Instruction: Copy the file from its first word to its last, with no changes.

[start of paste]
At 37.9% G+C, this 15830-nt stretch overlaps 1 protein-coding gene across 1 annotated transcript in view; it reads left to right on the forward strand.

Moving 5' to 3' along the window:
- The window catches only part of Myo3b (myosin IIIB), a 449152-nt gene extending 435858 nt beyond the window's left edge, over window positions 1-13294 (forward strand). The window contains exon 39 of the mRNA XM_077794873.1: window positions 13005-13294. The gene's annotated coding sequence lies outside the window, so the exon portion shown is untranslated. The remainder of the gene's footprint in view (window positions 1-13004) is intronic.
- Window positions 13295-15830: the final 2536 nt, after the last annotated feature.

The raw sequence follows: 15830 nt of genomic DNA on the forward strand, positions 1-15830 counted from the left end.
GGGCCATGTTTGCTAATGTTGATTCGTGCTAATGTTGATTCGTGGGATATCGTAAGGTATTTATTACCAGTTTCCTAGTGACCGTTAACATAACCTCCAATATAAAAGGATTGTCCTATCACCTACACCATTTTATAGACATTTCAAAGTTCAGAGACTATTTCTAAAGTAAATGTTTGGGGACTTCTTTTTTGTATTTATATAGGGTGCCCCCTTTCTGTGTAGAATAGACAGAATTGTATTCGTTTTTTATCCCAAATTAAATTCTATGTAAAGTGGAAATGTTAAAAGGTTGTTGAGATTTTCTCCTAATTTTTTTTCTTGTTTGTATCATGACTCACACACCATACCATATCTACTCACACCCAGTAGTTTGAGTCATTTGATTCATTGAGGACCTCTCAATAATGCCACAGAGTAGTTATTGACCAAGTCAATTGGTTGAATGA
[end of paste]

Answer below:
At 37.9% G+C, this 15830-nt stretch overlaps 1 protein-coding gene across 1 annotated transcript in view; it reads left to right on the forward strand.

Moving 5' to 3' along the window:
- The window catches only part of Myo3b (myosin IIIB), a 449152-nt gene extending 435858 nt beyond the window's left edge, over window positions 1-13294 (forward strand). The window contains exon 39 of the mRNA XM_077794873.1: window positions 13005-13294. The gene's annotated coding sequence lies outside the window, so the exon portion shown is untranslated. The remainder of the gene's footprint in view (window positions 1-13004) is intronic.
- Window positions 13295-15830: the final 2536 nt, after the last annotated feature.

The raw sequence follows: 15830 nt of genomic DNA on the forward strand, positions 1-15830 counted from the left end.
GGGCCATGTTTGCTAATGTTGATTCGTGCTAATGTTGATTCGTGGGATATCGTAAGGTATTTATTACCAGTTTCCTAGTGACCGTTAACATAACCTCCAATATAAAAGGATTGTCCTATCACCTACACCATTTTATAGACATTTCAAAGTTCAGAGACTATTTCTAAAGTAAATGTTTGGGGACTTCTTTTTTGTATTTATATAGGGTGCCCCCTTTCTGTGTAGAATAGACAGAATTGTATTCGTTTTTTATCCCAAATTAAATTCTATGTAAAGTGGAAATGTTAAAAGGTTGTTGAGATTTTCTCCTAATTTTTTTTCTTGTTTGTATCATGACTCACACACCATACCATATCTACTCACACCCAGTAGTTTGAGTCATTTGATTCATTGAGGACCTCTCAATAATGCCACAGAGTAGTTATTGACCAAGTCAATTGGTTGAATGA